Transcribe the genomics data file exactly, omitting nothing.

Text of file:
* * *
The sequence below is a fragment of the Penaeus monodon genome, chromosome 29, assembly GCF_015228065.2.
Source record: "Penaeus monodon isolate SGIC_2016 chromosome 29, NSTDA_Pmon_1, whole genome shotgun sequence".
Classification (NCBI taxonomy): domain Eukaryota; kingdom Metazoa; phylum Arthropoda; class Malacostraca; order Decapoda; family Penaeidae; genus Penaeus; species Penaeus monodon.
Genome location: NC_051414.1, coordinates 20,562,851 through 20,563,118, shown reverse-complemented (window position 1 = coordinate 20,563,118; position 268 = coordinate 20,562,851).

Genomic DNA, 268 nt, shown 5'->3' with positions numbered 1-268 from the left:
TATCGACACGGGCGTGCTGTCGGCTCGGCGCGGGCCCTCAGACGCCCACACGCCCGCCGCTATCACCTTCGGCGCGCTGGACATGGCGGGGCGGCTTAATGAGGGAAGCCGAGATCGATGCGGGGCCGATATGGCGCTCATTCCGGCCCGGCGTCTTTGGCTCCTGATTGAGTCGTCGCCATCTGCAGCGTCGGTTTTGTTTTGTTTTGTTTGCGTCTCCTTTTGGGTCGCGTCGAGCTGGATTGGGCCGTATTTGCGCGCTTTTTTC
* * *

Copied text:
The sequence below is a fragment of the Penaeus monodon genome, chromosome 29, assembly GCF_015228065.2.
Source record: "Penaeus monodon isolate SGIC_2016 chromosome 29, NSTDA_Pmon_1, whole genome shotgun sequence".
Classification (NCBI taxonomy): domain Eukaryota; kingdom Metazoa; phylum Arthropoda; class Malacostraca; order Decapoda; family Penaeidae; genus Penaeus; species Penaeus monodon.
Genome location: NC_051414.1, coordinates 20,562,851 through 20,563,118, shown reverse-complemented (window position 1 = coordinate 20,563,118; position 268 = coordinate 20,562,851).

Genomic DNA, 268 nt, shown 5'->3' with positions numbered 1-268 from the left:
TATCGACACGGGCGTGCTGTCGGCTCGGCGCGGGCCCTCAGACGCCCACACGCCCGCCGCTATCACCTTCGGCGCGCTGGACATGGCGGGGCGGCTTAATGAGGGAAGCCGAGATCGATGCGGGGCCGATATGGCGCTCATTCCGGCCCGGCGTCTTTGGCTCCTGATTGAGTCGTCGCCATCTGCAGCGTCGGTTTTGTTTTGTTTTGTTTGCGTCTCCTTTTGGGTCGCGTCGAGCTGGATTGGGCCGTATTTGCGCGCTTTTTTC